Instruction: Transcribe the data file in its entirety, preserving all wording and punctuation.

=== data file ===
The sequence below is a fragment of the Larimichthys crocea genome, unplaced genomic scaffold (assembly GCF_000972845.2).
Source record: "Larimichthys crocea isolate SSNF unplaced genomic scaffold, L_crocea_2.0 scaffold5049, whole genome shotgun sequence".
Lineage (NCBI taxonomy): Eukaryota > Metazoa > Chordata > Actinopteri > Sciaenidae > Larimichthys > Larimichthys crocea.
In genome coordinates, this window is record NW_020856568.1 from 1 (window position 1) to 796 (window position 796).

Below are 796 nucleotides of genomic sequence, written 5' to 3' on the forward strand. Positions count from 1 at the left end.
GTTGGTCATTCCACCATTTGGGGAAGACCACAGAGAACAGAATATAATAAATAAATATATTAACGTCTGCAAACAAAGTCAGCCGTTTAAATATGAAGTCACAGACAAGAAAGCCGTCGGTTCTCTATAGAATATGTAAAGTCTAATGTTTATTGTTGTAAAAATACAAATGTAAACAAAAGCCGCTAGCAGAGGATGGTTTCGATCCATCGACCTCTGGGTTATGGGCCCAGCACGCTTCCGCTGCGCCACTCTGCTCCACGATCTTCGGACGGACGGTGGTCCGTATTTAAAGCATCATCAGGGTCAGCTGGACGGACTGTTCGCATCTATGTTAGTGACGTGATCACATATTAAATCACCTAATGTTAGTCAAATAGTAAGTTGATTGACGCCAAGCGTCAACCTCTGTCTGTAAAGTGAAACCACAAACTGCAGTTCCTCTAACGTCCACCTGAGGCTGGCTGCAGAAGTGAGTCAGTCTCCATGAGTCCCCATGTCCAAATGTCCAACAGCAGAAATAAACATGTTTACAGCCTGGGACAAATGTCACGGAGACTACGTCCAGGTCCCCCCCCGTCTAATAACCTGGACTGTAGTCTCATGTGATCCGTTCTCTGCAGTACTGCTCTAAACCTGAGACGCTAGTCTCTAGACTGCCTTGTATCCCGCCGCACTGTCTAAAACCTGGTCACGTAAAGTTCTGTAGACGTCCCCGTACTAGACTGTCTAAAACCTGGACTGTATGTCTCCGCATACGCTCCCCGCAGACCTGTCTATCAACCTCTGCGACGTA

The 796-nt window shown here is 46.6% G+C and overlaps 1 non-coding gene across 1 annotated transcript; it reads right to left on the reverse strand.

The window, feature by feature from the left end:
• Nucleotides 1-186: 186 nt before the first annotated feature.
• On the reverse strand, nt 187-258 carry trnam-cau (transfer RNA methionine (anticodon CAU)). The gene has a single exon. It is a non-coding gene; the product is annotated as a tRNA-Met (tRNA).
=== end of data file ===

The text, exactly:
The sequence below is a fragment of the Larimichthys crocea genome, unplaced genomic scaffold (assembly GCF_000972845.2).
Source record: "Larimichthys crocea isolate SSNF unplaced genomic scaffold, L_crocea_2.0 scaffold5049, whole genome shotgun sequence".
Lineage (NCBI taxonomy): Eukaryota > Metazoa > Chordata > Actinopteri > Sciaenidae > Larimichthys > Larimichthys crocea.
In genome coordinates, this window is record NW_020856568.1 from 1 (window position 1) to 796 (window position 796).

Below are 796 nucleotides of genomic sequence, written 5' to 3' on the forward strand. Positions count from 1 at the left end.
GTTGGTCATTCCACCATTTGGGGAAGACCACAGAGAACAGAATATAATAAATAAATATATTAACGTCTGCAAACAAAGTCAGCCGTTTAAATATGAAGTCACAGACAAGAAAGCCGTCGGTTCTCTATAGAATATGTAAAGTCTAATGTTTATTGTTGTAAAAATACAAATGTAAACAAAAGCCGCTAGCAGAGGATGGTTTCGATCCATCGACCTCTGGGTTATGGGCCCAGCACGCTTCCGCTGCGCCACTCTGCTCCACGATCTTCGGACGGACGGTGGTCCGTATTTAAAGCATCATCAGGGTCAGCTGGACGGACTGTTCGCATCTATGTTAGTGACGTGATCACATATTAAATCACCTAATGTTAGTCAAATAGTAAGTTGATTGACGCCAAGCGTCAACCTCTGTCTGTAAAGTGAAACCACAAACTGCAGTTCCTCTAACGTCCACCTGAGGCTGGCTGCAGAAGTGAGTCAGTCTCCATGAGTCCCCATGTCCAAATGTCCAACAGCAGAAATAAACATGTTTACAGCCTGGGACAAATGTCACGGAGACTACGTCCAGGTCCCCCCCCGTCTAATAACCTGGACTGTAGTCTCATGTGATCCGTTCTCTGCAGTACTGCTCTAAACCTGAGACGCTAGTCTCTAGACTGCCTTGTATCCCGCCGCACTGTCTAAAACCTGGTCACGTAAAGTTCTGTAGACGTCCCCGTACTAGACTGTCTAAAACCTGGACTGTATGTCTCCGCATACGCTCCCCGCAGACCTGTCTATCAACCTCTGCGACGTA

The 796-nt window shown here is 46.6% G+C and overlaps 1 non-coding gene across 1 annotated transcript; it reads right to left on the reverse strand.

The window, feature by feature from the left end:
• Nucleotides 1-186: 186 nt before the first annotated feature.
• On the reverse strand, nt 187-258 carry trnam-cau (transfer RNA methionine (anticodon CAU)). The gene has a single exon. It is a non-coding gene; the product is annotated as a tRNA-Met (tRNA).